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678五月丁香亚洲综合网_日本在线加勒比一本道_久久精,亚洲 小说 欧美 另类,人人日&#

时间: 2019年12月15日 14:05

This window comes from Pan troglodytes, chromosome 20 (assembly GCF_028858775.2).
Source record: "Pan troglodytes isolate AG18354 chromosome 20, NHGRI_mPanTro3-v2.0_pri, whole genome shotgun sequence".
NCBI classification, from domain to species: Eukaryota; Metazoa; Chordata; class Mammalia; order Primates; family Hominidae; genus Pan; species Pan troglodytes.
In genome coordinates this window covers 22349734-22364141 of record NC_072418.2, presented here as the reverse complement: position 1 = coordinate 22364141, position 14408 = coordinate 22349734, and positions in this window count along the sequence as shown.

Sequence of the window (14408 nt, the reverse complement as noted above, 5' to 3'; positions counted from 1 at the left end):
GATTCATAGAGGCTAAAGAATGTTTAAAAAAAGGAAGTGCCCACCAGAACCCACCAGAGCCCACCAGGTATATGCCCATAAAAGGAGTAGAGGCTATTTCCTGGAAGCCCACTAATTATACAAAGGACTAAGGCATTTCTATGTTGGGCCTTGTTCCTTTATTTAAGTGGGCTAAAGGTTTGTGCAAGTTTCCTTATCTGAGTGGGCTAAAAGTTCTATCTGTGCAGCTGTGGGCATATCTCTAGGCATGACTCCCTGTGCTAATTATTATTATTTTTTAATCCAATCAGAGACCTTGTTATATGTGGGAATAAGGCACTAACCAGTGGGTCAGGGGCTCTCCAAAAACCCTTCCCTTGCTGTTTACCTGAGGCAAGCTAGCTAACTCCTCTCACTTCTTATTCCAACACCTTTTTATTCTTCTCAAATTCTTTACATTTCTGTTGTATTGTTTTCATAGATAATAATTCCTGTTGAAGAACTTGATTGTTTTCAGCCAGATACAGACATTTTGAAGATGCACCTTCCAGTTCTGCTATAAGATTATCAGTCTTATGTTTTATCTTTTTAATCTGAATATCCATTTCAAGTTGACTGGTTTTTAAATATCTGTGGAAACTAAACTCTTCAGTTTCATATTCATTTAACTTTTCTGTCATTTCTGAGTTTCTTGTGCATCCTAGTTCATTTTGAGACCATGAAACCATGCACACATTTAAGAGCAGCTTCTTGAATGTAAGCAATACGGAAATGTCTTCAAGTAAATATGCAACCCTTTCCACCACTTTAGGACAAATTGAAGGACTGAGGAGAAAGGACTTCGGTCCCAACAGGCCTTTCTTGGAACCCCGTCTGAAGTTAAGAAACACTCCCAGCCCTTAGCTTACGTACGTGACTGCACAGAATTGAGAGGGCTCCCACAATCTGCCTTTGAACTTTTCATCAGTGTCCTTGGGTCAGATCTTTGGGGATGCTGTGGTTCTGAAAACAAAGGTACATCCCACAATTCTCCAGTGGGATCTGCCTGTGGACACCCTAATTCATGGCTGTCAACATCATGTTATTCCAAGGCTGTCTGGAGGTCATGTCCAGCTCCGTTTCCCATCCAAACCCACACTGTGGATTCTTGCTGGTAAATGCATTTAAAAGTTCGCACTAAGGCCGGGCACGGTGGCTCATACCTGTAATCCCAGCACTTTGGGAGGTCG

I had also a commission from the Foreign Office, for which I had asked, to make an effort on behalf of an international copyright between the United States and Great Britain 鈥?the want of which is the one great impediment to pecuniary success which still stands in the way of successful English authors. I cannot say that I have never had a shilling of American money on behalf of reprints of my work; but I have been conscious of no such payment. Having found many years ago 鈥?in 1861, when I made a struggle on the subject, being then in the States, the details of which are sufficiently amusing 12鈥?that I could not myself succeed in dealing with American booksellers, I have sold all foreign right to the English publishers; and though I do not know that I have raised my price against them on that score, I may in this way have had some indirect advantage from the American market. But I do know that what the publishers have received here is very trifling. I doubt whether Messrs. Chapman & Hall, my present publishers, get for early sheets sent to the States as much as 5 per cent. on the price they pay me for my manuscript. But the American readers are more numerous than the English, and taking them all through, are probably more wealthy. If I can get 锟?000 for a book here (exclusive of their market), I ought to be able to get as much there. If a man supply 600 customers with shoes in place of 300, there is no question as to such result. Why not, then, if I can supply 60,000 readers instead of 30,000? � It will not, I am sure, be thought that, in making my boast as to the quantity, I have endeavoured to lay claim to any literary excellence. That, in the writing of books, quantity without quality is a vice and a misfortune, has been too manifestly settled to leave a doubt on such a matter. But I do lay claim to whatever merit should be accorded to me for persevering diligence in my profession. And I make the claim, not with a view to my own glory, but for the benefit of those who may read these pages, and when young may intend to follow the same career. Nulla dies sine linea. Let that be their motto. And let their work be to them as is his common work to the common labourer. No gigantic efforts will then be necessary. He need tie no wet towels round his brow, nor sit for thirty hours at his desk without moving 鈥?as men have sat, or said that they have sat. More than nine-tenths of my literary work has been done in the last twenty years, and during twelve of those years I followed another profession. I have never been a slave to this work, giving due time, if not more than due time, to the amusements I have loved. But I have been constant 鈥?and constancy in labour will conquer all difficulties. Gutta cavat lapidem non vi, sed saepe cadendo. Mrs Keeling, fractious from her afternoon of absolute insomnia, forced a small tear out of one of her eyes. Yes, she was better, gayer, and more active鈥攎ore like the girl-wife whom Martin Disney had carried home to[Pg 226] Cornwall, prouder than Tristram when he sailed away with Irish Isolt. 鈥極rder it for me, please. The man could draw, couldn鈥檛 he? Look at the design of embroidery on the coat of that fellow kneeling there. There鈥檚 nothing messy about that. But it doesn鈥檛 seem much of a poem as far as I can judge. Not my idea of poetry; there鈥檚 more poetry in the prose of the Morte d鈥橝rthur. Take a cigarette and make yourself comfortable.鈥? 678五月丁香亚洲综合网_日本在线加勒比一本道_久久精,亚洲 小说 欧美 另类,人人日&# 鈥榊es, my dear, and you from church. I sat in the nave, if you want to know, and came out before the sermon.鈥? � Nevertheless I am sure that the two stories are good. Perhaps the first is somewhat the better, as being the less lachrymose. They were both written very quickly, but with a considerable amount of labour; and both were written immediately after visits to the towns in which the scenes are laid 鈥?Prague, mainly, and Nuremberg. Of course I had endeavoured to change not only my manner of language, but my manner of story-telling also; and in this, pace Mr. Hutton, I think that I was successful. English life in them there was none. There was more of romance proper than had been usual with me. And I made an attempt at local colouring, at descriptions of scenes and places, which has not been usual with me. In all this I am confident that I was in a measure successful. In the loves, and fears, and hatreds, both of Nina and of Linda, there is much that is pathetic. Prague is Prague, and Nuremberg is Nuremberg. I know that the stories are good, but they missed the object with which they had been written. Of course there is not in this any evidence that I might not have succeeded a second time as I succeeded before, had I gone on with the same dogged perseverance. Mr. Blackwood, had I still further reduced my price, would probably have continued the experiment. Another ten years of unpaid unflagging labour might have built up a second reputation. But this at any rate did seem clear to me, that with all the increased advantages which practice in my art must have given me, I could not induce English readers to read what I gave to them, unless I gave it with my name. 鈥楢nd that might be burned too,鈥?he said. Alice鈥檚 smart red dress was good enough for a purely domestic dinner, and she sat down again by the fire when her mother had bewailed herself out of the room. She had got her way there, and that was a relief; she was Mr Silverdale鈥檚 Helper again, and that was a glow that had penetrated her very bones. When she wrote the little baby-note to him, she felt that if only she was granted such a welcome back as had been conveyed to her down the telephone, she would swoon with happiness. But already that which she thirsted for was dust in her mouth, like Dead Sea apples. She guessed that his little caresses and whispers had meant so much to her because she took them to be the symbols of so much more. Now she{228} knew better, they were without meaning. And the measure of her disillusionment may be taken from the fact that independently of all that had happened, she was glad that there would be no chance of his coming to Brighton. She wanted him to love her, and failing that, she did not want the little tokens that had made her think he did. He might just remain in Bracebridge and dab away at Julia if he wished, provided only that he meant nothing whatever by it. She did not love him a whit the less, but just now she did not want him whose presence for these last six months had filled her with sunshine. She must go away into the dark, and see what the dark felt like. And poor Alice, sitting by the fire in her smart red dress, began to make the most extraordinary faces in efforts at self-control. But the convulsions in her throat threatened to master her completely, and with bitten, quivering lips she ran to her room, and burst into tears.